The Epidermal Barrier in Atopic Dermatitis
Epidermal barrier function is abnormal in individuals with atopic dermatitis (AD). It is
controversial whether primary epidermal barrier abnormalities alone account for the physiological
and clinical abnormalities found in those persons with AD or whether the observed
barrier dysfunction is a consequence of primary immunologic abnormalities. Recent evidence
is strengthening the argument for the former hypothesis. Attention to epidermal
barrier care (ie, gentle skin care) has long been an important part of the therapy of AD.
Advances in our understanding of the biology of the epidermal barrier and how this relates
to the clinical manifestations of this disease has important consequences for new therapeutic
approaches in the management of AD.
Semin Cutan Med Surg 27:108-114 © 2008 Elsevier Inc. All rights reserved.
A Multidisciplinary Approach to Evaluation and Treatment of Atopic Dermatitis
Atopic dermatitis is a common, complex disease that frequently follows a chronic, relapsing
course. The disease can impact the quality of life (QOL) of patients and families to a
significant degree. Patients and caregivers may focus on unproven triggers at the expense
of proper skin care. A multidisciplinary approach is needed to comprehensively evaluate
triggers and response to treatment, address confounding factors including sleep disruption,
and educate patients and caregivers.
Semin Cutan Med Surg 27:115-127 © 2008 Elsevier Inc. All rights reserved.
Atopic Eczema and the Filaggrin Story
The discovery that null mutations in the filaggrin gene (FLG) are associated with atopic
eczema represents the single most significant breakthrough in understanding the genetic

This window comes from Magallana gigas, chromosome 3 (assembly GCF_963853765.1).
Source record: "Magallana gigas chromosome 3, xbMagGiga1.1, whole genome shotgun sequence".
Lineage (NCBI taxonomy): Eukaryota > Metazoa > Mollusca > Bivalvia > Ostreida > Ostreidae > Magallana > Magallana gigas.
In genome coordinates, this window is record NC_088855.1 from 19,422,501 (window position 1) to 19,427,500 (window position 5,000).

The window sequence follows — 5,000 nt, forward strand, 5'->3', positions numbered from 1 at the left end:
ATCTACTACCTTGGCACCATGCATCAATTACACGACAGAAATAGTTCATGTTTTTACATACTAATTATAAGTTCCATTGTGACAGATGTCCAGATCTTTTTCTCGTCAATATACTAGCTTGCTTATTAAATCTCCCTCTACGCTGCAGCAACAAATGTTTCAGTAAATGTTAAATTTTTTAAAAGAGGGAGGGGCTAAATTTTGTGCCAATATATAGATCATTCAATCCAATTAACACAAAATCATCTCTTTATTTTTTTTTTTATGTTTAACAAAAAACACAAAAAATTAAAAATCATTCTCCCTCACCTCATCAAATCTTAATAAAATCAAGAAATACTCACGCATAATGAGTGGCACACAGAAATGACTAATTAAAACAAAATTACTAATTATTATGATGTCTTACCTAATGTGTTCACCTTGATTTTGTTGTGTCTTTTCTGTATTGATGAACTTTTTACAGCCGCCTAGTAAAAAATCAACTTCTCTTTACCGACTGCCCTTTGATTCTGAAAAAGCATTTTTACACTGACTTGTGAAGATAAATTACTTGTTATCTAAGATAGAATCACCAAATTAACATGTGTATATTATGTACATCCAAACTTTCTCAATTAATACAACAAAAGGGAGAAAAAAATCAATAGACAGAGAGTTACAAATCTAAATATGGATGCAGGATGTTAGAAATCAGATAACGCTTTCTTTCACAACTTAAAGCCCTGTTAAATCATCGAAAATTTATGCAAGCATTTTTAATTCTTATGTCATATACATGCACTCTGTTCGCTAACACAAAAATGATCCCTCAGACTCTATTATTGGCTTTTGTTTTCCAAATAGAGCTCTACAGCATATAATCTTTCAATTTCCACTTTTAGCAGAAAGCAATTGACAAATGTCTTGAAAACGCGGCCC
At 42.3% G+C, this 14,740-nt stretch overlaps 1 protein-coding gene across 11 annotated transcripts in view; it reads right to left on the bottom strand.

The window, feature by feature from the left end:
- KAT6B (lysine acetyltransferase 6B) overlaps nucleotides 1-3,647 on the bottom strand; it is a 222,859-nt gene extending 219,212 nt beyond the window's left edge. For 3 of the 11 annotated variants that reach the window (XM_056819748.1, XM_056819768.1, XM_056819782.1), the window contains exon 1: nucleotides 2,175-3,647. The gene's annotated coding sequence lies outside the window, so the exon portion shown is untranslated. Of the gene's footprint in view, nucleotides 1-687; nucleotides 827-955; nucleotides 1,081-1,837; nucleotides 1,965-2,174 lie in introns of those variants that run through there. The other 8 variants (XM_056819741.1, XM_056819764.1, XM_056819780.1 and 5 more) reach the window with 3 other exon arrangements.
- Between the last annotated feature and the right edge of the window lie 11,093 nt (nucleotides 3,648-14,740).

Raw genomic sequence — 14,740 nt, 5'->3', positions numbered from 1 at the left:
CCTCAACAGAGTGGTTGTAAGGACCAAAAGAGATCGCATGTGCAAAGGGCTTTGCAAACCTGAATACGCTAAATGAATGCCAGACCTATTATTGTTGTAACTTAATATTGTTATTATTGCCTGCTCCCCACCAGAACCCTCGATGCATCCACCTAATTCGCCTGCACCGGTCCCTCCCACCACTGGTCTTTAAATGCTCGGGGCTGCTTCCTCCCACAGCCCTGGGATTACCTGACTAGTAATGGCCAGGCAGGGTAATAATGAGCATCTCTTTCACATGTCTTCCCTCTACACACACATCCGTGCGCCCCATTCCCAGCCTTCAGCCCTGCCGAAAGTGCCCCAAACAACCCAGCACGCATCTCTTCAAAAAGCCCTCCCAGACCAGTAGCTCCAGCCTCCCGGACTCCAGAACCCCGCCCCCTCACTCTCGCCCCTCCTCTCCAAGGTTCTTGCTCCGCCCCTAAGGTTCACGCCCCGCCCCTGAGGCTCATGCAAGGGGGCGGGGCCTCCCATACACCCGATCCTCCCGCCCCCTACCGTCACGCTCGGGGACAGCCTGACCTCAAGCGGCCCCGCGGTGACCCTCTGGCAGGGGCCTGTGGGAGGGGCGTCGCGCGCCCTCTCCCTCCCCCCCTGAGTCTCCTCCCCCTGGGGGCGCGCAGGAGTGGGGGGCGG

basis of this complex disorder. The association has been replicated in multiple independent
studies during the past 2 years with the use of various methodologies, from populations in
Europe, the United States, and Japan. Filaggrin plays a key role in epidermal barrier
function, and its association with atopic eczema emphasizes the importance of barrier
dysfunction in eczema pathogenesis. This review aims to summarize the current state of
knowledge regarding the role of FLG mutations in ichthyosis vulgaris, atopic eczema, and
other skin disorders, with an emphasis on potential clinical applications. Further research
is needed to clarify the precise role of filaggrin in skin and systemic atopic disease, to pave
the way for novel therapeutic interventions.
Semin Cutan Med Surg 27:128-137 © 2008 Elsevier Inc. All rights reserved.
The Immune System and Atopic Dermatitis
Atopic dermatitis (AD) is a chronic inflammatory skin disease with a complex pathogenesis.
It is clinically well-defined and represents one manifestation of the atopic state, along with
asthma, food allergy and/or allergic rhinitis. Within the last several decades, there has been
much evidence to support the contribution of immune mechanisms in the pathogenesis of
AD. It has also been documented that the prevalence of all atopic disease, including AD,
has been increasing, although the environmental factors that may be contributing to this
increase are not clearly defined. A better understanding of the underlying immunopathogenesis
of AD should aid in better clinical management and development of new treatment
Semin Cutan Med Surg 27:138-143 © 2008 Elsevier Inc. All rights reserved
Antimicrobial Peptides, Skin Infections, and Atopic Dermatitis
The innate immune system evolved more than 2 billion years ago to first recognize
pathogens then eradicate them. Several distinct defects in this ancient but rapidly responsive
element of human immune defense account for the increased incidence of skin
infections in atopics. These defects include abnormalities in the physical barrier of the
epidermis, alterations in microbial pattern recognition receptors such as toll receptors and
nucleotide binding oligomerization domains, and a diminished capacity to increase the
expression of antimicrobial peptides during inflammation. Several antimicrobial peptides
are affected including; cathelicidin, HBD-2, and HBD-3, which are lower in lesional skin of
atopics compared with other inflammatory skin diseases, and dermcidin, which is decreased
in sweat. Other defects in the immune defense barrier of atopics include a relative
deficiency in plasmacytoid dendritic cells. In the future, understanding the cause of these
defects may allow therapeutic intervention to reduce the incidence of infection in atopic
individuals and potentially decrease the severity of this disorder.
Semin Cutan Med Surg 27:144-150 © 2008 Elsevier Inc. All rights reserved.